Keeping safe after leaving a domestic violence situation

Keeping safe after leaving a domestic violence situation

Tips for keeping safe

You may need to take steps to minimise the risk of any future harassment or violence from the perpetrator. To help keep safe, you can:

  • keep your Apprehended Violence Order with you, and give a copy to someone you trust for safekeeping
  • inform the police immediately if your Apprehended Violence Order is breached
  • seek legal advice and be aware of your rights
  • change your locks
  • cancel joint bank accounts and credit cards
  • organise for your mail to be redirected to a post office box
  • teach your children not to open the door without checking who is there first
  • inform your children’s school or day care about who is authorised to collect them and if there is an Apprehended Violence Order in place
  • get guidance from the police about safety, including the security of your home
  • change your routines
  • ask someone to accompany you to places when you have concerns
  • consider changing your bank account and phone numbers, as well as moving to a new address
  • seek support from a domestic violence worker or counsellor
  • keep a diary of any contact you have with the perpetrator (include the time, date and place)
  • contact Centrelink to make sure any joint correspondence to you and the perpetrator is changed
  • tell someone you trust at your workplace about your situation
  • keep all receipts for emergency expenses (for relocation, medical bills and accommodation, for example) as you may be able to make a financial claim through Victims Services NSW.

Here are some strategies to keep safe when using technology and social media:

  • trust your instincts – if you suspect the perpetrator is harassing, stalking or monitoring you using technology, it is possible and likely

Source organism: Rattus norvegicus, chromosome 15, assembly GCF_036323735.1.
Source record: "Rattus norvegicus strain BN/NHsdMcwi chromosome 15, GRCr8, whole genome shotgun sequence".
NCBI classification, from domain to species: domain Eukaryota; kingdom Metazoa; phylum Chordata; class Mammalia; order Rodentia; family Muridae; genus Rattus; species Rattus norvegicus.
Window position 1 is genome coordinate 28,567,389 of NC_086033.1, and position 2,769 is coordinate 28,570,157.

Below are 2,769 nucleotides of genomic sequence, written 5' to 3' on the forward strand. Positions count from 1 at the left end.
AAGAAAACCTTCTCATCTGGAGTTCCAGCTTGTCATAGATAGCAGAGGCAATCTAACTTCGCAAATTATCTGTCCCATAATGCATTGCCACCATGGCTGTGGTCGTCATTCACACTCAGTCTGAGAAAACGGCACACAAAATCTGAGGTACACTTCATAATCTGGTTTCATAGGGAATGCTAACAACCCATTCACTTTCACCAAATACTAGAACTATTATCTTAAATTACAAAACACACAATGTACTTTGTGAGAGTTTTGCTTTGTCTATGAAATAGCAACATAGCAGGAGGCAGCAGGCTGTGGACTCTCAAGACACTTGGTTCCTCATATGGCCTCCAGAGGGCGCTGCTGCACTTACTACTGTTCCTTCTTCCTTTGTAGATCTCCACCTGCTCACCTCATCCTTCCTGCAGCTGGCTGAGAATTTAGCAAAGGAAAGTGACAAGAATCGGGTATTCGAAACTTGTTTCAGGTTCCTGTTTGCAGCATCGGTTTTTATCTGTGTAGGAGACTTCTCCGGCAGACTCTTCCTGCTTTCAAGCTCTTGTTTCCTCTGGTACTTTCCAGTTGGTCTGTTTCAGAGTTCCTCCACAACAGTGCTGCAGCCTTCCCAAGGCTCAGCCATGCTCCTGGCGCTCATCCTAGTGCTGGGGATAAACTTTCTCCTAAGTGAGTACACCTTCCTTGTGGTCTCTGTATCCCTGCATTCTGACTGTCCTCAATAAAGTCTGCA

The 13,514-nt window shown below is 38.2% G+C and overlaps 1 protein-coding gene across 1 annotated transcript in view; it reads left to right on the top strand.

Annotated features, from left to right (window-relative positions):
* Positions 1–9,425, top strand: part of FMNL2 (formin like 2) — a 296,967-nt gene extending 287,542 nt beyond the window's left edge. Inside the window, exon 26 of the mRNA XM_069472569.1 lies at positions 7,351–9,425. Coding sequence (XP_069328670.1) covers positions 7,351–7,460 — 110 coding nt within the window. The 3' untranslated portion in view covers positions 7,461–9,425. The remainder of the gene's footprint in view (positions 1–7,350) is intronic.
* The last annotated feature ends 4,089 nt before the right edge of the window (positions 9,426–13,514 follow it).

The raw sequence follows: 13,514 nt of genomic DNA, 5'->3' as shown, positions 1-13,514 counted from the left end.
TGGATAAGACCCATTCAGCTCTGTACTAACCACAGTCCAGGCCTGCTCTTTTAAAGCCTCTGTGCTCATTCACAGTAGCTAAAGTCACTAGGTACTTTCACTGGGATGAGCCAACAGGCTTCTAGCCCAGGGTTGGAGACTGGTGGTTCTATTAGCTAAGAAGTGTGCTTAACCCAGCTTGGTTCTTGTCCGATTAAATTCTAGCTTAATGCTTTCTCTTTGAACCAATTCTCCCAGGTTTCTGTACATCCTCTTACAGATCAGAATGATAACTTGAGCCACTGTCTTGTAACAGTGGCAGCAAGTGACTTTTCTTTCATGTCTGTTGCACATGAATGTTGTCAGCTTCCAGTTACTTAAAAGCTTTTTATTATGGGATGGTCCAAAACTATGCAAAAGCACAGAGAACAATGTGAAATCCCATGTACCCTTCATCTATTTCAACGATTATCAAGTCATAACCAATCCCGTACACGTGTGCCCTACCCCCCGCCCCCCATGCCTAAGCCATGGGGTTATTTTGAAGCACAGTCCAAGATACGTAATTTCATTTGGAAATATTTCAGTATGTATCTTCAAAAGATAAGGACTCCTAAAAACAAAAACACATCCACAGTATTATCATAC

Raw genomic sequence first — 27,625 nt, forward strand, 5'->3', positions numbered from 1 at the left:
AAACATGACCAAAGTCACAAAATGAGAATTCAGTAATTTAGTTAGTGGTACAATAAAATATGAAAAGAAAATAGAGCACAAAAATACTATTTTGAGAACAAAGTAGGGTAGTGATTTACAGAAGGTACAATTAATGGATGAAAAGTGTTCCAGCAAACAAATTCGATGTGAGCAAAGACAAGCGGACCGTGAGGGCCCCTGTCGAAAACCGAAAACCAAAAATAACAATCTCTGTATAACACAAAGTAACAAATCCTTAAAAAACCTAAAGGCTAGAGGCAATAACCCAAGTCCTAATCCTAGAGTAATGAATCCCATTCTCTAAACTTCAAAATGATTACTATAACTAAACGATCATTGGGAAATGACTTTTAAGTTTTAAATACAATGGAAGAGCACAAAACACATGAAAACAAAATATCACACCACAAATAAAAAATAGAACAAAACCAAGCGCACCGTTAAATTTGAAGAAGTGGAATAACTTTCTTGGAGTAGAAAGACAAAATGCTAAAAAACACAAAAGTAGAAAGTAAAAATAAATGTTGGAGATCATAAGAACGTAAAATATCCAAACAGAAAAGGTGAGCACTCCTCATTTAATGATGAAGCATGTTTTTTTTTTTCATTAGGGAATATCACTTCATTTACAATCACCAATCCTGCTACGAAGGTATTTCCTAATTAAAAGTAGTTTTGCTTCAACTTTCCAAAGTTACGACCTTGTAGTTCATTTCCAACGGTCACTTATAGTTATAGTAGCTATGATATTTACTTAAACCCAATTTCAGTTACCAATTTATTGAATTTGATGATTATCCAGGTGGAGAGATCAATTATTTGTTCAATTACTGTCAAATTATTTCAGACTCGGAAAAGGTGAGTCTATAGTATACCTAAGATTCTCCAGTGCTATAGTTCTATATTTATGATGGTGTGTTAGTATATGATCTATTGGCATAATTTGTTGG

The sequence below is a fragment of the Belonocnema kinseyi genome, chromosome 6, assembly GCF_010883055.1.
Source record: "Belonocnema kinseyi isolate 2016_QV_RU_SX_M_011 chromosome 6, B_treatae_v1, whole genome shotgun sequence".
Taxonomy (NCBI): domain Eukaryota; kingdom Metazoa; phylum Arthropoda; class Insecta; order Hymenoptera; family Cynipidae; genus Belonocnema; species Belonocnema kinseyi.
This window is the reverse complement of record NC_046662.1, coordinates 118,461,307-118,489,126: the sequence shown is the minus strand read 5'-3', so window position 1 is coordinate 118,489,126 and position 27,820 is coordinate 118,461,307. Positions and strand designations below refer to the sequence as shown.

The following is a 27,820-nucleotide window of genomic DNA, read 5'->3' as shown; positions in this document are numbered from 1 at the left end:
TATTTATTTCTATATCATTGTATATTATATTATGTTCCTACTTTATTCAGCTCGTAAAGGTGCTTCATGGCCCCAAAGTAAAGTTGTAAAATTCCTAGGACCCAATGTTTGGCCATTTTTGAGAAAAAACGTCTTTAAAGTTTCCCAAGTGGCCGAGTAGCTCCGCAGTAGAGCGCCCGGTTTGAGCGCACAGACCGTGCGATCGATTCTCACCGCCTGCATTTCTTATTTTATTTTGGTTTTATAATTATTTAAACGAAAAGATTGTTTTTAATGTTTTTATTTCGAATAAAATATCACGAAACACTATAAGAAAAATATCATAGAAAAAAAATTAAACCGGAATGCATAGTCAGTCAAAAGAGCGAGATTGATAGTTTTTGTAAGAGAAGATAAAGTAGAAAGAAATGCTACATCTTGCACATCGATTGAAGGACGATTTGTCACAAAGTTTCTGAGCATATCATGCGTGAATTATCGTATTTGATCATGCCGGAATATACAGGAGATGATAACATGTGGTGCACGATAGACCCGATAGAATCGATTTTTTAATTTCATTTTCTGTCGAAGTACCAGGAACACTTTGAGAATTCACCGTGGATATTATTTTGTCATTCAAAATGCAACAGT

• use a safe computer, meaning a computer or device that the perpetrator does not have or has not had access to, such as at public libraries, community centres or internet cafes
  • clear your internet browsing history 
  • be careful when communicating online by making sure you log out of websites
  • create a new email, Facebook or instant messaging account
  • change passwords and PINs from a safe computer
  • get your own mobile phone
  • check your mobile phone settings – disable location services and lock the screen so it won’t automatically answer or call if bumped
  • minimise the use of baby monitors or cordless phones so you are at less risk of being overheard
  • get a private post office box and don’t give out your real address
  • Google yourself to see if your personal details appear online
  • screenshot evidence of harassment so you can report abuse or stalking.

For more details about safety, see technology safety resources from the Women’s Services Network.

Safe computers

Our community centres and libraries are open to all residents, workers and visitors. You can access computers free of charge from all of the City’s libraries. The following community centres also offer safe computers, and are a place of welcome and refuge:


The information on this webpage is provided as a general guide only and is not intended to constitute advice and must not be used as a substitute for professional advice. The City of Sydney makes no warranty, representation or guarantee of any type as to the content, accuracy, completeness or fitness for any particular purpose or use of any information on this webpage. If you find any information that you believe may be inaccurate, please contact

Last updated: Tuesday, 9 July 2019